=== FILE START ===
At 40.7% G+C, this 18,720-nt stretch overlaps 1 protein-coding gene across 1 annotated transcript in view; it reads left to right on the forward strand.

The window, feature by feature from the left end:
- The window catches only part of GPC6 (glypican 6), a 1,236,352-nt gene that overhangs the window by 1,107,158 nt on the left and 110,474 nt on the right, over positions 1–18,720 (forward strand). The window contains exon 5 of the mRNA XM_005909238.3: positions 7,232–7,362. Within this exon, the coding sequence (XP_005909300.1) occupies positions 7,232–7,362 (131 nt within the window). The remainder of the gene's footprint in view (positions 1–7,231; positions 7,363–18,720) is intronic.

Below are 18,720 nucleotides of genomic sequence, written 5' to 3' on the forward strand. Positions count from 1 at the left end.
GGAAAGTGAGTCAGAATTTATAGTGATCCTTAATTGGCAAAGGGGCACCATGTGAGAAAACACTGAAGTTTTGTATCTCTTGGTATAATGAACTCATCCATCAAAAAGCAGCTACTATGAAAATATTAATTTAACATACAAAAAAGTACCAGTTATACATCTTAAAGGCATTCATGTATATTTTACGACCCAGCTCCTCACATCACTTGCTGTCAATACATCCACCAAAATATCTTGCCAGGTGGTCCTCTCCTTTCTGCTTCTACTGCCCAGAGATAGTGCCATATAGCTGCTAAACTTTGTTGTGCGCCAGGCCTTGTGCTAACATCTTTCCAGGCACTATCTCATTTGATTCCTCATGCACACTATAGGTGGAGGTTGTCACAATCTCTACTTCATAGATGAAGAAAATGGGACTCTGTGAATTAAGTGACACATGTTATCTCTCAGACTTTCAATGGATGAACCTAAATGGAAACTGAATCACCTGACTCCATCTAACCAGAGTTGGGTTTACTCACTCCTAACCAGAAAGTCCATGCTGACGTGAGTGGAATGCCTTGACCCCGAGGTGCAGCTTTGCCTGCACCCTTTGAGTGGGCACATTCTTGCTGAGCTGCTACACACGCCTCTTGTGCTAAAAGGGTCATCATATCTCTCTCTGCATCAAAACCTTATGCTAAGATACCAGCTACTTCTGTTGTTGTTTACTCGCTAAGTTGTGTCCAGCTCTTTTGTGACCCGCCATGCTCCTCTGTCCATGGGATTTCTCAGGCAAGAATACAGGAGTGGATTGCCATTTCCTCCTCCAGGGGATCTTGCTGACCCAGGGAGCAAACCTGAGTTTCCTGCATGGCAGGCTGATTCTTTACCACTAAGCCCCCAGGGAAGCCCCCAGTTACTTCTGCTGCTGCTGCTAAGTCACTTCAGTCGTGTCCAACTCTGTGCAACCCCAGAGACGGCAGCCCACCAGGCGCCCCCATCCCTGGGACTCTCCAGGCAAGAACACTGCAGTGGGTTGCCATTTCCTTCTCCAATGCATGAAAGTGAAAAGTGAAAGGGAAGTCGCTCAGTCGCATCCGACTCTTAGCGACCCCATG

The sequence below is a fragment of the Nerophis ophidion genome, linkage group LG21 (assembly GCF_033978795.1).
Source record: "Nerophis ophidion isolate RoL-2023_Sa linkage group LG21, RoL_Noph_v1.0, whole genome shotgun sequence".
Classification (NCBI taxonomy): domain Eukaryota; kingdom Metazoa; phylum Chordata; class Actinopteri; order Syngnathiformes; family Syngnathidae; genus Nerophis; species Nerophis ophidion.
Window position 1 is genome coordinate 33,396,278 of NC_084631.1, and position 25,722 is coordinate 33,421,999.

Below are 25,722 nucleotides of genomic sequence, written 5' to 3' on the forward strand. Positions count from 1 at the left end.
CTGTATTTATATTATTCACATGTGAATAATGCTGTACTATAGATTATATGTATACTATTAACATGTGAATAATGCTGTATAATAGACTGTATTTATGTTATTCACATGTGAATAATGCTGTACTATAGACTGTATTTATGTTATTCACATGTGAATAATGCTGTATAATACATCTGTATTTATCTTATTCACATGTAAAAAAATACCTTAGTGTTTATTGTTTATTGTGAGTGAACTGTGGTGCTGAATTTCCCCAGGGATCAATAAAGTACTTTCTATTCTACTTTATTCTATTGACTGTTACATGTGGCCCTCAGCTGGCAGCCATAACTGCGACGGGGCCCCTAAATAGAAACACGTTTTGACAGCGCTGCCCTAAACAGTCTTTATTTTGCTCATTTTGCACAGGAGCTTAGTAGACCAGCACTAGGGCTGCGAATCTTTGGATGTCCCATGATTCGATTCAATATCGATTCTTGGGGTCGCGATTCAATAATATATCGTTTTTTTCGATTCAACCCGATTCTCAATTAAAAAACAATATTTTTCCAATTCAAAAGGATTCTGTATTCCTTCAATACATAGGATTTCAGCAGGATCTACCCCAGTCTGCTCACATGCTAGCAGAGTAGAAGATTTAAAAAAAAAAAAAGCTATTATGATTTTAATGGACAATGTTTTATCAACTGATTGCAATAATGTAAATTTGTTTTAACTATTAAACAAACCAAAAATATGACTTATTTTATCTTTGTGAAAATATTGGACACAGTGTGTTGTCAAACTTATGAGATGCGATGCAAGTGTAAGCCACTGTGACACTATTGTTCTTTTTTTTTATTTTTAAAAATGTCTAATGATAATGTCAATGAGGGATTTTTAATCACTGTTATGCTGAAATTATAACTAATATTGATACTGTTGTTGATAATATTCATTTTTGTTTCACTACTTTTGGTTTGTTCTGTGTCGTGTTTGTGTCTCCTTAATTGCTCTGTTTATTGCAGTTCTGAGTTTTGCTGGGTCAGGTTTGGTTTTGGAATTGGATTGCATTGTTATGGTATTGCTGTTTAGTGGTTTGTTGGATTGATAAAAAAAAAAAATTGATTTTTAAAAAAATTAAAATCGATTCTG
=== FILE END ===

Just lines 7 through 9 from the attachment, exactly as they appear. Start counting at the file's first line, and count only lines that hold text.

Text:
Source record: "Nerophis ophidion isolate RoL-2023_Sa linkage group LG21, RoL_Noph_v1.0, whole genome shotgun sequence".
Classification (NCBI taxonomy): domain Eukaryota; kingdom Metazoa; phylum Chordata; class Actinopteri; order Syngnathiformes; family Syngnathidae; genus Nerophis; species Nerophis ophidion.
Window position 1 is genome coordinate 33,396,278 of NC_084631.1, and position 25,722 is coordinate 33,421,999.